How do value stocks and growth stocks behave in an uncertain economic environment?
Let’s explore how both value and growth investments respond in uncertain economic conditions:
High interest rates
Generally, increases in interest rates are not favourable for the stock market as a whole, with some exceptions in sectors like finance (including banking and insurance). However, it’s important to note that the technology sector, where many growth stocks reside, tends to suffer the most when interest rates rise.
On the other hand, value stocks, apart from the financial sector, are less negatively impacted by interest rate hikes due to their long-term investment nature.
Periods of economic uncertainty typically have a negative impact on stocks in general, except for those known as defensive stocks. In the case of value stocks, a drop in their price, while maintaining strong fundamentals, often presents an attractive buying opportunity.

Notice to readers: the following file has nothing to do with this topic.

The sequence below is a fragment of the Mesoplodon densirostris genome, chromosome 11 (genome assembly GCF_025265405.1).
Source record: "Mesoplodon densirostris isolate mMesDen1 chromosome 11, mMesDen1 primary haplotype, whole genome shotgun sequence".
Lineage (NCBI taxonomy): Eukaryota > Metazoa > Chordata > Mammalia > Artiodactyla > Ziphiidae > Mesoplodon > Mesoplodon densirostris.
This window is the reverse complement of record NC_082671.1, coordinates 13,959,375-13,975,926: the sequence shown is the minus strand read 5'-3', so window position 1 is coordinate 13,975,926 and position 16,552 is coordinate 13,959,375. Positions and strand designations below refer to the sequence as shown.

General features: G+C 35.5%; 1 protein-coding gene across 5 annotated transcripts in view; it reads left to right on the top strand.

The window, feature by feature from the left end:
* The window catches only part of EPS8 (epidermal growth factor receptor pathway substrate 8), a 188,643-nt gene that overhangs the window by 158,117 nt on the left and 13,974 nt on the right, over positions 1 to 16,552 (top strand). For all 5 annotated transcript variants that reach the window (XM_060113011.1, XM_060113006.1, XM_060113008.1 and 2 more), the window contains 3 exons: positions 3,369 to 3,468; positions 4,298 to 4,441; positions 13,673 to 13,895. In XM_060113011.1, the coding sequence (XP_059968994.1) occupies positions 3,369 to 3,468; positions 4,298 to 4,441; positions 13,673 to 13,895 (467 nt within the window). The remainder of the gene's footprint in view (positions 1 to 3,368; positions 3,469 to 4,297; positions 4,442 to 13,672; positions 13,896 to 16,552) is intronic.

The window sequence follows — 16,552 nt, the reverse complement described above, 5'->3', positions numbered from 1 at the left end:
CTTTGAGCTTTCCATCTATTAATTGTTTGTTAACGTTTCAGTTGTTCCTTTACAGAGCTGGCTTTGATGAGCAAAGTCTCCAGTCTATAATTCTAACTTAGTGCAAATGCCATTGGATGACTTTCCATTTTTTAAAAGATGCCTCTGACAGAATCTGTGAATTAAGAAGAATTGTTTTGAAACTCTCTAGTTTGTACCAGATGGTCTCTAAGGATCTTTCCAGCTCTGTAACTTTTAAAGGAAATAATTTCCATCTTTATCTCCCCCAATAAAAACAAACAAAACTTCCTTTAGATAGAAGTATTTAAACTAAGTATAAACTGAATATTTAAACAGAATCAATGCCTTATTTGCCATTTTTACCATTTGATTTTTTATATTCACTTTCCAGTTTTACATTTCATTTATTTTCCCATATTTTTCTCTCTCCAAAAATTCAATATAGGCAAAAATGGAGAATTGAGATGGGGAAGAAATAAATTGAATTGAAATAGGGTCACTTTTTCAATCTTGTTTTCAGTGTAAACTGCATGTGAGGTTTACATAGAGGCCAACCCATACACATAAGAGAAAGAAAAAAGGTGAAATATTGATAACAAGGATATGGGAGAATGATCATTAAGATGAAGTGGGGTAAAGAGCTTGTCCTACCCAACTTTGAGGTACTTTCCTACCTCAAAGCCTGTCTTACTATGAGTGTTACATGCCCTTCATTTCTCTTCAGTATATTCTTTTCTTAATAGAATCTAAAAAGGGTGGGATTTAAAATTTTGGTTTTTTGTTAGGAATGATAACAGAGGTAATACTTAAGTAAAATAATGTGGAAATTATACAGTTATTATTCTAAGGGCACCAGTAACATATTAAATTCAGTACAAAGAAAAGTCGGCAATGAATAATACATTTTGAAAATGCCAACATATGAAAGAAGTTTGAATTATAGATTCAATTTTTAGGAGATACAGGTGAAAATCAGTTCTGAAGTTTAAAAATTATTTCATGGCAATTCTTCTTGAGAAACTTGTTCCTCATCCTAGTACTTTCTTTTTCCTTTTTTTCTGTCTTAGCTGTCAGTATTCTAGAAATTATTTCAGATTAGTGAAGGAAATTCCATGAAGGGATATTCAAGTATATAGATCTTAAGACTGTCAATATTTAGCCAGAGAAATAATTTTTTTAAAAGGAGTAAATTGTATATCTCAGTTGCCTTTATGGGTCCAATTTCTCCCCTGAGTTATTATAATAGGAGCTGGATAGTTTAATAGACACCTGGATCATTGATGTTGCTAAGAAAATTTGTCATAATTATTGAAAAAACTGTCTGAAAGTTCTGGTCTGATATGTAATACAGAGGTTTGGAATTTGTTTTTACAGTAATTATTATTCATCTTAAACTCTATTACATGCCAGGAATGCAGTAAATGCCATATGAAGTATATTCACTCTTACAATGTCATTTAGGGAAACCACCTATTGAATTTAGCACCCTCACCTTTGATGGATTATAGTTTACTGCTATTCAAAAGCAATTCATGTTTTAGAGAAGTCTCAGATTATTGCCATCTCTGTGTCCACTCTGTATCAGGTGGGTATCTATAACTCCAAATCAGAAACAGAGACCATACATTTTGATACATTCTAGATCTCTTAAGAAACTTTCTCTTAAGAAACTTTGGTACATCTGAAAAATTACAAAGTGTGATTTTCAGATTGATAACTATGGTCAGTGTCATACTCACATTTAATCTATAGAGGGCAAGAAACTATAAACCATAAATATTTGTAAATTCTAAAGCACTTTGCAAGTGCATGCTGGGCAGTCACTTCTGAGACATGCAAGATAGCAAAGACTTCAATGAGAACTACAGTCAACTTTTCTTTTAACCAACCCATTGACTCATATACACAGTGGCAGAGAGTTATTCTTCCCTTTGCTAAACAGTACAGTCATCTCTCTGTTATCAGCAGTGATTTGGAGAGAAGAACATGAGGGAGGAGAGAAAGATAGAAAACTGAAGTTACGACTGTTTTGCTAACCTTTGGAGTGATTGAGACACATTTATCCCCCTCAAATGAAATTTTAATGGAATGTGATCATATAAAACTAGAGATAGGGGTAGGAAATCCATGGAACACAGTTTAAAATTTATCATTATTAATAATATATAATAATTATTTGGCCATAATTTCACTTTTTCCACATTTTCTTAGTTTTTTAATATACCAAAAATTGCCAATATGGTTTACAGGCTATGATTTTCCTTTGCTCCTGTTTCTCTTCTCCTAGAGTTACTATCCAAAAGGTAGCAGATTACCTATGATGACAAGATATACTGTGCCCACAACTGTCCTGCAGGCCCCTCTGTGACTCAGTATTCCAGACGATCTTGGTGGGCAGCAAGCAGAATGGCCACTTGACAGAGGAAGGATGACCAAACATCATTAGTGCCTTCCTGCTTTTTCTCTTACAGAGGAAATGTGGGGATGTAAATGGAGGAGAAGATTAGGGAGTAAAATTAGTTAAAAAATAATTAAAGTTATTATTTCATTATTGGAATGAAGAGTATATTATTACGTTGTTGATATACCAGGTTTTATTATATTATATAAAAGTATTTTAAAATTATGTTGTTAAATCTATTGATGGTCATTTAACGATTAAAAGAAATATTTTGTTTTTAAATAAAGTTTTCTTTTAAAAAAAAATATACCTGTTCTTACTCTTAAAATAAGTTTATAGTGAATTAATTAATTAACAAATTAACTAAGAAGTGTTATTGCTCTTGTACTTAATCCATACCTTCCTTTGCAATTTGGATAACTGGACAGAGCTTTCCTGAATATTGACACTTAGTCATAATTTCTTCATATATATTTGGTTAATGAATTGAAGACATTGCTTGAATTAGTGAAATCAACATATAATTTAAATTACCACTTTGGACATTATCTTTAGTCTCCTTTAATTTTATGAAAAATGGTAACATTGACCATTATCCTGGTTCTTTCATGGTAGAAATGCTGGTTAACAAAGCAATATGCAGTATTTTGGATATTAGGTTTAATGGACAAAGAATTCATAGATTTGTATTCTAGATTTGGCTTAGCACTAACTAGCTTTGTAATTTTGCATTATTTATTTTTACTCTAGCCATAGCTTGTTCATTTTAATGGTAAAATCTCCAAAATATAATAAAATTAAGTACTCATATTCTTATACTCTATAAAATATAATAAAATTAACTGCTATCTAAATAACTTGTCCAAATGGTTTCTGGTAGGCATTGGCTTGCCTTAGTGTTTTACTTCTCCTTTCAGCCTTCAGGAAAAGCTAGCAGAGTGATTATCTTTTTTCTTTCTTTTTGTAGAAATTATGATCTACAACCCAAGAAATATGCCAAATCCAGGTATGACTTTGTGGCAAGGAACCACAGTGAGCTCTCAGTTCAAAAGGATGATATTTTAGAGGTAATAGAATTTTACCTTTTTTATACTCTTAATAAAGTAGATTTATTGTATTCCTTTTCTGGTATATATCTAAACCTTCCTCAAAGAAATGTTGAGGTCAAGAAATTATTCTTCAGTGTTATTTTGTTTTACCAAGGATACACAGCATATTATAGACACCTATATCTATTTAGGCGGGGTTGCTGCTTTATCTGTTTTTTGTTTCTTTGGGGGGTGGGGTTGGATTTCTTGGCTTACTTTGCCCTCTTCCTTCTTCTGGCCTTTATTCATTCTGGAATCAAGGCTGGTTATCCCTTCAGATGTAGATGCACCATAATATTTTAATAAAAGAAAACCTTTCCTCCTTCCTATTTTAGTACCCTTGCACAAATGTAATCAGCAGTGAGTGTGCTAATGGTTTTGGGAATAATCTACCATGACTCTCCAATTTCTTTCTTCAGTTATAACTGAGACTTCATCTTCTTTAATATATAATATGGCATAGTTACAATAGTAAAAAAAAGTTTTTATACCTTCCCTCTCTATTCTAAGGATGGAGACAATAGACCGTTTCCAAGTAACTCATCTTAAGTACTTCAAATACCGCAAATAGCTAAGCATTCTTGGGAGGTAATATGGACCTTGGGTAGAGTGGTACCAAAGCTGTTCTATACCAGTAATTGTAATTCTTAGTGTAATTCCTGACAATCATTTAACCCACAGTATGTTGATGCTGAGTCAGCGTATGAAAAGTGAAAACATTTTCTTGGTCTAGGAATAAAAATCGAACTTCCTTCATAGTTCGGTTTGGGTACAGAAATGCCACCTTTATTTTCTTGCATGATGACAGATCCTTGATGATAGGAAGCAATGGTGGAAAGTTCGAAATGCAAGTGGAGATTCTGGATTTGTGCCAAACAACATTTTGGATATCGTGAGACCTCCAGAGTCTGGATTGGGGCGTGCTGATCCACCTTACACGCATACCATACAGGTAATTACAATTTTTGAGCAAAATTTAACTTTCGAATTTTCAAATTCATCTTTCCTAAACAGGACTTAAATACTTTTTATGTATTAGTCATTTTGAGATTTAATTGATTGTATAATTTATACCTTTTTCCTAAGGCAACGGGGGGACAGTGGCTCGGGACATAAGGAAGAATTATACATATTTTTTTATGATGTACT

How to invest in value stocks
There are two primary ways to invest in value stocks:
Buy value stocks
This approach involves selecting and purchasing individual company shares to create a stock portfolio. When adopting this strategy, consider the following aspects:
- Price-to-earnings (P/E) ratio: This ratio measures a stock’s price relative to its earnings. Lower P/E values indicate that a stock may be undervalued.
- Market capitalisation: Many investors target companies with a market value of less than $1 billion, as they may offer greater potential for business growth.